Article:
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    Crash- I wonder if the Sturdy 2.4 would fit. I have the Sturdy 2.25 and it is very nearly as wide as my Weirwolf 2.5, and Motoraptor 2.4, etc, but very very tall. Any taller and you would start seeing clearance issues for rocks stuck in the tread. They must have the most incredible pinch flat protection with all that air in there though. I'll bring a selection of tires down with us in Feb and you can try some out.

    Duncan- can you get anything you want? There are a bazillion tires on the market. If you don't have access to certain ones, it would cut the list down. I would do a Nokian NBX 2.3", Intense System 4 2.25", Geax Sturdy 2.25", Maxxis Mobster 2.35" or 2.5", or a Kenda Nevegal or Blue Groove in 2.35" or 2.5" to start with. The Maxxis and Kendas are available in different durometers, so get a higher for the rear and the lower for the front. Look at tire weights and go for the single-ply, kevlar beaded, sub-900g models if you can. The Spot is a real climber and you don't want to pork out on DH rubber and slow yourself down too much.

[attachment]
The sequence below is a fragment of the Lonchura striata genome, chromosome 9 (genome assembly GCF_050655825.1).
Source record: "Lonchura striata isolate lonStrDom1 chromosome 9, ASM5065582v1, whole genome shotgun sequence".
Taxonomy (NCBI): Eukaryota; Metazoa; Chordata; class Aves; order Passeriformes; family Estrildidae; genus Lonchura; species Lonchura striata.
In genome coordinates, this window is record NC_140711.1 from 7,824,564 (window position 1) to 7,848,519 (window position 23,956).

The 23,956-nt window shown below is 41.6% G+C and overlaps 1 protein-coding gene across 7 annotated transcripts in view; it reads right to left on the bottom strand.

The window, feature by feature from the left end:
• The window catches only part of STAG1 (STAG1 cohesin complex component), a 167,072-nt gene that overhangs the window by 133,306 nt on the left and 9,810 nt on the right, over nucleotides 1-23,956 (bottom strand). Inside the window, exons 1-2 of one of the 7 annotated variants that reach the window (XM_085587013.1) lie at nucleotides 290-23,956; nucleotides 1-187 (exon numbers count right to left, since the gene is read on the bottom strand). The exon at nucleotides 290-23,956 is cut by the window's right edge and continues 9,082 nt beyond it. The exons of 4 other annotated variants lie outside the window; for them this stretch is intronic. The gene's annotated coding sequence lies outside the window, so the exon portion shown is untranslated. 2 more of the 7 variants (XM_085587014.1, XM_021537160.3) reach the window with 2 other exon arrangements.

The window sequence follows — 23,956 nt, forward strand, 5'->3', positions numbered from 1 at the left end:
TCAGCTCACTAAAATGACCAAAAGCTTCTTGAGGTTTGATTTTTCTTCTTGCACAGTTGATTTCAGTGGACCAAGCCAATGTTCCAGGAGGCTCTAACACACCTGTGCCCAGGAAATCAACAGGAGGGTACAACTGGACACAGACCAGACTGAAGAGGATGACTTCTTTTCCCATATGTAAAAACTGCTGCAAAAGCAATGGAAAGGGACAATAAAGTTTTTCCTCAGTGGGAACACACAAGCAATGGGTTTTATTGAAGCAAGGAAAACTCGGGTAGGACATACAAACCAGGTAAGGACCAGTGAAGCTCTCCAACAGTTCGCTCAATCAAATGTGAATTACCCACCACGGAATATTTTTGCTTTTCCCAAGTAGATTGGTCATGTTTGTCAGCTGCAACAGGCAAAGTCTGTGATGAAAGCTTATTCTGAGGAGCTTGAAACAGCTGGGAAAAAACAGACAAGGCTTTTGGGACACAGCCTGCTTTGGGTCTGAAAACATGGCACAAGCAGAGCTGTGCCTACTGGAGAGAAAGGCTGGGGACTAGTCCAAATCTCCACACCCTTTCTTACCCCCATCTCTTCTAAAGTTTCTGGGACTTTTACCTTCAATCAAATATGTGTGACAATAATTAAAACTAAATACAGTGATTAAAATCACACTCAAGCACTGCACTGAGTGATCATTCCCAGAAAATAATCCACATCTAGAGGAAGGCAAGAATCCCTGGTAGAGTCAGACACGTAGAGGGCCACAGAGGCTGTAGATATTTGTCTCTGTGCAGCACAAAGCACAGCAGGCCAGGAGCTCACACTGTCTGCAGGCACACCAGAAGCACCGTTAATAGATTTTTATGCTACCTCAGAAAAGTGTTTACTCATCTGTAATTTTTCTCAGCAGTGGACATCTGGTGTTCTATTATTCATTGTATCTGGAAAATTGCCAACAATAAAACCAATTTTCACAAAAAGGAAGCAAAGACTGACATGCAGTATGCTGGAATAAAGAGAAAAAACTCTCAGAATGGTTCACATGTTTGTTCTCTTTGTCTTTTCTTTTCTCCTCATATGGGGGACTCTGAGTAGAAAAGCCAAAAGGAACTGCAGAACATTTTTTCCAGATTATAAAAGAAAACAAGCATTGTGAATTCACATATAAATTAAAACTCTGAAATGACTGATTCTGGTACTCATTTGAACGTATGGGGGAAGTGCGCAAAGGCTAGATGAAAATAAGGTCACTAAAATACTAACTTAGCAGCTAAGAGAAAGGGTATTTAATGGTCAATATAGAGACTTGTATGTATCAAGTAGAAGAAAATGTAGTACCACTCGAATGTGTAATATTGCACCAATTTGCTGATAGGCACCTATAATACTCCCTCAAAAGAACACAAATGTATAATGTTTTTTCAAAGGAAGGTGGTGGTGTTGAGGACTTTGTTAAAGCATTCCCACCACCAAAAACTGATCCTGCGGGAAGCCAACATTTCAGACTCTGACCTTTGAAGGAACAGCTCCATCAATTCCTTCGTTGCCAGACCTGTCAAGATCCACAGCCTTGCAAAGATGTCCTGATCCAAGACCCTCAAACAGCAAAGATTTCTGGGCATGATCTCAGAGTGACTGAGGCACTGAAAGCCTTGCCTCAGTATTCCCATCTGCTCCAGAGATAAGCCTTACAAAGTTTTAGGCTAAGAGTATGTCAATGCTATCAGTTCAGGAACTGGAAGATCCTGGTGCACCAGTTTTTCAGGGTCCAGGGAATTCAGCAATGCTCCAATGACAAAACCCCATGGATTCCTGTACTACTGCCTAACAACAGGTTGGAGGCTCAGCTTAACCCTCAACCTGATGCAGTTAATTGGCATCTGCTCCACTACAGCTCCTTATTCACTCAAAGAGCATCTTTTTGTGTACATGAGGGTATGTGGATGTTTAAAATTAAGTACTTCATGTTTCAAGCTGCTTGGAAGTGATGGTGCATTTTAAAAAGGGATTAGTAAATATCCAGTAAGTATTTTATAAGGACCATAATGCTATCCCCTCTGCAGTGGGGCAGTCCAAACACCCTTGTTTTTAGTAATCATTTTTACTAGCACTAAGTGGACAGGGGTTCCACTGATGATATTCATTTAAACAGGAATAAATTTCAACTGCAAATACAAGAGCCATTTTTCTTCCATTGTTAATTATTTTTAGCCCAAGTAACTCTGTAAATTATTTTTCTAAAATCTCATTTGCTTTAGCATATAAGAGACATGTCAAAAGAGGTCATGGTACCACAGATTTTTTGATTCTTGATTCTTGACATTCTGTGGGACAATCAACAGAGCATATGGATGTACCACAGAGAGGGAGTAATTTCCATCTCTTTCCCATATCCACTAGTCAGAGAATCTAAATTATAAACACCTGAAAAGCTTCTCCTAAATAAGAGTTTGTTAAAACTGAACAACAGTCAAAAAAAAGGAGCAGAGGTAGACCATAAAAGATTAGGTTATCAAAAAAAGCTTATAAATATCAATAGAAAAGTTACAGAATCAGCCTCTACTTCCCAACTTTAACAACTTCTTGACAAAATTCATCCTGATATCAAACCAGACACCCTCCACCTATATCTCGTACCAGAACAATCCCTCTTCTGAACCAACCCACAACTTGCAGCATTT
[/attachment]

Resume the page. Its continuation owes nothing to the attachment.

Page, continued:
tscheezy
    My video techniques can be found in this thread.

  4. #4
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    Quote Originally Posted by tscheezy
    Crash- I wonder if the Sturdy 2.4 would fit.
    Sorry, I got ahead of myself. I don't even think that they make a 2.4.

    Quote Originally Posted by tscheezy
    I'll bring a selection of tires down with us in Feb and you can try some out.
    That would be slick seeing as how I was debating on whether to order the Blue Groove's or the Sturdy's or both for a little wider tire than the NBX's. If you've got the Sturdy's maybe I'll go ahead and get the Blue Grooves so we can compare both. Do you know if there are clearance issues with the Kenda's 2.5's?

    By the way, have you checked you PM's lately? I sent you a run down of the local trails with a few additional ones that I quite like.

  5. #5
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    Tires n' shtuff